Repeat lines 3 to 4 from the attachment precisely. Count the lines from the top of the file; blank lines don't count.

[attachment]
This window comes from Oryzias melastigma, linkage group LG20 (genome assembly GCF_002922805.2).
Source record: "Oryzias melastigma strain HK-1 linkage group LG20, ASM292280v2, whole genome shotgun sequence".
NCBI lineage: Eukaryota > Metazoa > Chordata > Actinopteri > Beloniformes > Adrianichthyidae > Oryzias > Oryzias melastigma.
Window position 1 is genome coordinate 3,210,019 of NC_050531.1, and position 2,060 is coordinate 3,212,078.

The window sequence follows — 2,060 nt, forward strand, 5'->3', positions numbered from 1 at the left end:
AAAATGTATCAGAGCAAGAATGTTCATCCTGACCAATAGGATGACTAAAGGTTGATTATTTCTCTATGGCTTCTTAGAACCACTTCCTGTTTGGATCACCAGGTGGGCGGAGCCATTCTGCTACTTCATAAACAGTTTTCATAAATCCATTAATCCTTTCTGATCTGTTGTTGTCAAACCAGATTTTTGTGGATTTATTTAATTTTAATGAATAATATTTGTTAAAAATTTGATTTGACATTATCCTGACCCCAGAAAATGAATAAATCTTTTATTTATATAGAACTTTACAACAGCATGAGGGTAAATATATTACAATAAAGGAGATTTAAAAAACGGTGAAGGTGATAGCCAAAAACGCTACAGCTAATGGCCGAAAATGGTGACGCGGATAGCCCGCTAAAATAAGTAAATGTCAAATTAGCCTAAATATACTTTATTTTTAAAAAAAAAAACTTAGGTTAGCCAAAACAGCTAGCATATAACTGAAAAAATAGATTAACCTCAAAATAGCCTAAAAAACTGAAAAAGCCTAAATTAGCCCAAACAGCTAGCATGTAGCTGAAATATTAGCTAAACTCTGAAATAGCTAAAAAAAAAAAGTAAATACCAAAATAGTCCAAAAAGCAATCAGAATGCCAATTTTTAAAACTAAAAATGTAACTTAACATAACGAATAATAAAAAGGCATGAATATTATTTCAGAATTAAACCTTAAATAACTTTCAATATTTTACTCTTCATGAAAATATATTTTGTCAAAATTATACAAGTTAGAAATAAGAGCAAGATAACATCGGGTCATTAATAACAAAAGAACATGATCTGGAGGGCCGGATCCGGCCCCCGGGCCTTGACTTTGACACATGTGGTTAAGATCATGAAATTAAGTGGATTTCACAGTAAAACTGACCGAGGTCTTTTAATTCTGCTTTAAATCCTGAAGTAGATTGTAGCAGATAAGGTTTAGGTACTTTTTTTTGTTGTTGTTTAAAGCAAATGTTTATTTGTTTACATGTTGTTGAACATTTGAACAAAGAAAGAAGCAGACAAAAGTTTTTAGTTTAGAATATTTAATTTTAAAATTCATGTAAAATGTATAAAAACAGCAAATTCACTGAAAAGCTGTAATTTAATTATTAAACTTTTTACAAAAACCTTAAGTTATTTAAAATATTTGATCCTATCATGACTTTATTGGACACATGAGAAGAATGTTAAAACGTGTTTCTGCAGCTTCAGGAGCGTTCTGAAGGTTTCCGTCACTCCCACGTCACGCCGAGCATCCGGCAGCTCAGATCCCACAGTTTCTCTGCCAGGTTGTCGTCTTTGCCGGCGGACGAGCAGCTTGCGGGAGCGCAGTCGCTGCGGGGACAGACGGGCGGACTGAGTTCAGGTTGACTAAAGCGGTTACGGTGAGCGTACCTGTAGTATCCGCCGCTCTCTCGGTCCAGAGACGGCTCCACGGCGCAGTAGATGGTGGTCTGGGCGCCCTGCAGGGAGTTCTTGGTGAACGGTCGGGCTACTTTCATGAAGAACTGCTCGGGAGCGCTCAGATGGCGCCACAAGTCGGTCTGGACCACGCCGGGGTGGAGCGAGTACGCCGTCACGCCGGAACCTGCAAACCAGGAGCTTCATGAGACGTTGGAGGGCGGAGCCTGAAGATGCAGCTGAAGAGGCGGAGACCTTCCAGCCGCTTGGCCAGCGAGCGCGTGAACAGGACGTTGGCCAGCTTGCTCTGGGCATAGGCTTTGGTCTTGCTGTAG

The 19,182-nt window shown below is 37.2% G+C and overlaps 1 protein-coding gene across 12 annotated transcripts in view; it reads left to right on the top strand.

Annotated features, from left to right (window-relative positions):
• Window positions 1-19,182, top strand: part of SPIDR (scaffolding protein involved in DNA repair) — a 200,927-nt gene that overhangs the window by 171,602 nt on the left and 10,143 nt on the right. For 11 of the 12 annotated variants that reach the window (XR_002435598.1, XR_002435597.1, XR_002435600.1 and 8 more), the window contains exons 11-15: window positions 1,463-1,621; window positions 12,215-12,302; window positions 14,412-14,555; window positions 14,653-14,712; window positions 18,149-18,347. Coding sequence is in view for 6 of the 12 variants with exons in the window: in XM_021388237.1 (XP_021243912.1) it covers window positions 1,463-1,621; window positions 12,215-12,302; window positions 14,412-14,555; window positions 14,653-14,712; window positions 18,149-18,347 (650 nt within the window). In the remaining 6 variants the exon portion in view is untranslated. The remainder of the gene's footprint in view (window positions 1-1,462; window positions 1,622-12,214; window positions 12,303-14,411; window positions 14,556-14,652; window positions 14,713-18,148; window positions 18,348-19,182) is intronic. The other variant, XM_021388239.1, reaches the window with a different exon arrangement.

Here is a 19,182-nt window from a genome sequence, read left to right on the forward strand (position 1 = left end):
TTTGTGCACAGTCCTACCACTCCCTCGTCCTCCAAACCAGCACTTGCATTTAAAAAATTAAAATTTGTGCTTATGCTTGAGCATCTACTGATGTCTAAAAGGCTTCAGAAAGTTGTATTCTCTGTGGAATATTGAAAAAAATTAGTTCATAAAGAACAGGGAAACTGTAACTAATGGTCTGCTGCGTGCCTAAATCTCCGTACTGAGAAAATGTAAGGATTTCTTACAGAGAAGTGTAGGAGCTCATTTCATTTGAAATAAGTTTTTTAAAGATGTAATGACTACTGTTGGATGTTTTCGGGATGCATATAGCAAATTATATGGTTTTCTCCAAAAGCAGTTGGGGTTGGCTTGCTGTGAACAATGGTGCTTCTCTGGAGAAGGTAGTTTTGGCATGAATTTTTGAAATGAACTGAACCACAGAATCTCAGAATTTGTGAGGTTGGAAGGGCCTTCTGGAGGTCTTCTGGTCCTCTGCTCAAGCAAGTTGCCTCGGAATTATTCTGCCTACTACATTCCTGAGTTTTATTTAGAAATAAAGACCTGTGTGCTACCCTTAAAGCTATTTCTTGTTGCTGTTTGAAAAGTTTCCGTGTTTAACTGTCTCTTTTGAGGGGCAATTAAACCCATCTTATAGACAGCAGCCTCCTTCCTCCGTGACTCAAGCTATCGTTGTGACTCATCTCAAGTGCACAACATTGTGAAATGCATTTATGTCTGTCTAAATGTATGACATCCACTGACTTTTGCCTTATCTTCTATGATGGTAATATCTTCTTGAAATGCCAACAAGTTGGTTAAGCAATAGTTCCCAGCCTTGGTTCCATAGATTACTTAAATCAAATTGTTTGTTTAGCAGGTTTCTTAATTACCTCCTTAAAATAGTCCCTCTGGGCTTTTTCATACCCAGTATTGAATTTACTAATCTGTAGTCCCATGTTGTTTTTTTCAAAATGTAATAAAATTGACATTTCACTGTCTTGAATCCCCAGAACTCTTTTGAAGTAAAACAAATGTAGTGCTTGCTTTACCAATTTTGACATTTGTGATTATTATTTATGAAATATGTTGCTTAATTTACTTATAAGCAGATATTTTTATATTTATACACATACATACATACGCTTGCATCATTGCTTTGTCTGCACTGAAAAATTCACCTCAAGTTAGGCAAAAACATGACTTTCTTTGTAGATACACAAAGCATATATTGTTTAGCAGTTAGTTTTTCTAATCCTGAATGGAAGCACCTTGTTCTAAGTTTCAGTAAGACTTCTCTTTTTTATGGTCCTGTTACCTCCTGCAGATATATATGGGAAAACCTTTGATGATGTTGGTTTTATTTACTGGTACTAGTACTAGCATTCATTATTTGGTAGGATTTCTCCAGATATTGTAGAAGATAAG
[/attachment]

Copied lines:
NCBI lineage: Eukaryota > Metazoa > Chordata > Actinopteri > Beloniformes > Adrianichthyidae > Oryzias > Oryzias melastigma.
Window position 1 is genome coordinate 3,210,019 of NC_050531.1, and position 2,060 is coordinate 3,212,078.